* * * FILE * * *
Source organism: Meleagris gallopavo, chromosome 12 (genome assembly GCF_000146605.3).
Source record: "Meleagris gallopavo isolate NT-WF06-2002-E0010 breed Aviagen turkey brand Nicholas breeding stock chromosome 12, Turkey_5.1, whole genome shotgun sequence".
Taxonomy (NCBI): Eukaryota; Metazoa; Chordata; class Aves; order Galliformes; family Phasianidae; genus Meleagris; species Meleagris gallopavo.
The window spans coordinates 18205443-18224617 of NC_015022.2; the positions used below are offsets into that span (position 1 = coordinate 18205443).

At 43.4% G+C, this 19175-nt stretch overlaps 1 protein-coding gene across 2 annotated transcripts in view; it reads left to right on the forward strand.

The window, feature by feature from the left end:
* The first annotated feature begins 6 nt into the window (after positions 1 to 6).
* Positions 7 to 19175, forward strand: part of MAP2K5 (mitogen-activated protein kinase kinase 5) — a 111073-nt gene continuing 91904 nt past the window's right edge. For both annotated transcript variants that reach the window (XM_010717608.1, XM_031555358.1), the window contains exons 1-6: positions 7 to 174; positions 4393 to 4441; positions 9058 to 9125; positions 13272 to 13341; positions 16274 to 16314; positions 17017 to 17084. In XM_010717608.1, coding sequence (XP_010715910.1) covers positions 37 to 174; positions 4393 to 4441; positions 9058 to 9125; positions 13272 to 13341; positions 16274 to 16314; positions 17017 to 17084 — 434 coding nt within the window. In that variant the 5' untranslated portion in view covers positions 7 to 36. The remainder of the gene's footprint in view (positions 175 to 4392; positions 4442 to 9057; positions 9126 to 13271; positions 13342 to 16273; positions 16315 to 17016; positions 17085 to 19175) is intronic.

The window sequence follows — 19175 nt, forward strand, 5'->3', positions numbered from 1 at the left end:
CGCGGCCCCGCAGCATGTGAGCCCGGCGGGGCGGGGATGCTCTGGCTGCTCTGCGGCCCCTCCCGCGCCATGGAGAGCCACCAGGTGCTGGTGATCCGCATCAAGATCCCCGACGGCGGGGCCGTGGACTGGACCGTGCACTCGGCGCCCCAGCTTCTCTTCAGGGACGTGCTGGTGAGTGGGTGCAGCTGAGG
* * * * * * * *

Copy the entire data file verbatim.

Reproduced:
Source organism: Meleagris gallopavo, chromosome 12 (genome assembly GCF_000146605.3).
Source record: "Meleagris gallopavo isolate NT-WF06-2002-E0010 breed Aviagen turkey brand Nicholas breeding stock chromosome 12, Turkey_5.1, whole genome shotgun sequence".
Taxonomy (NCBI): Eukaryota; Metazoa; Chordata; class Aves; order Galliformes; family Phasianidae; genus Meleagris; species Meleagris gallopavo.
The window spans coordinates 18205443-18224617 of NC_015022.2; the positions used below are offsets into that span (position 1 = coordinate 18205443).

At 43.4% G+C, this 19175-nt stretch overlaps 1 protein-coding gene across 2 annotated transcripts in view; it reads left to right on the forward strand.

The window, feature by feature from the left end:
* The first annotated feature begins 6 nt into the window (after positions 1 to 6).
* Positions 7 to 19175, forward strand: part of MAP2K5 (mitogen-activated protein kinase kinase 5) — a 111073-nt gene continuing 91904 nt past the window's right edge. For both annotated transcript variants that reach the window (XM_010717608.1, XM_031555358.1), the window contains exons 1-6: positions 7 to 174; positions 4393 to 4441; positions 9058 to 9125; positions 13272 to 13341; positions 16274 to 16314; positions 17017 to 17084. In XM_010717608.1, coding sequence (XP_010715910.1) covers positions 37 to 174; positions 4393 to 4441; positions 9058 to 9125; positions 13272 to 13341; positions 16274 to 16314; positions 17017 to 17084 — 434 coding nt within the window. In that variant the 5' untranslated portion in view covers positions 7 to 36. The remainder of the gene's footprint in view (positions 175 to 4392; positions 4442 to 9057; positions 9126 to 13271; positions 13342 to 16273; positions 16315 to 17016; positions 17085 to 19175) is intronic.

The window sequence follows — 19175 nt, forward strand, 5'->3', positions numbered from 1 at the left end:
CGCGGCCCCGCAGCATGTGAGCCCGGCGGGGCGGGGATGCTCTGGCTGCTCTGCGGCCCCTCCCGCGCCATGGAGAGCCACCAGGTGCTGGTGATCCGCATCAAGATCCCCGACGGCGGGGCCGTGGACTGGACCGTGCACTCGGCGCCCCAGCTTCTCTTCAGGGACGTGCTGGTGAGTGGGTGCAGCTGAGG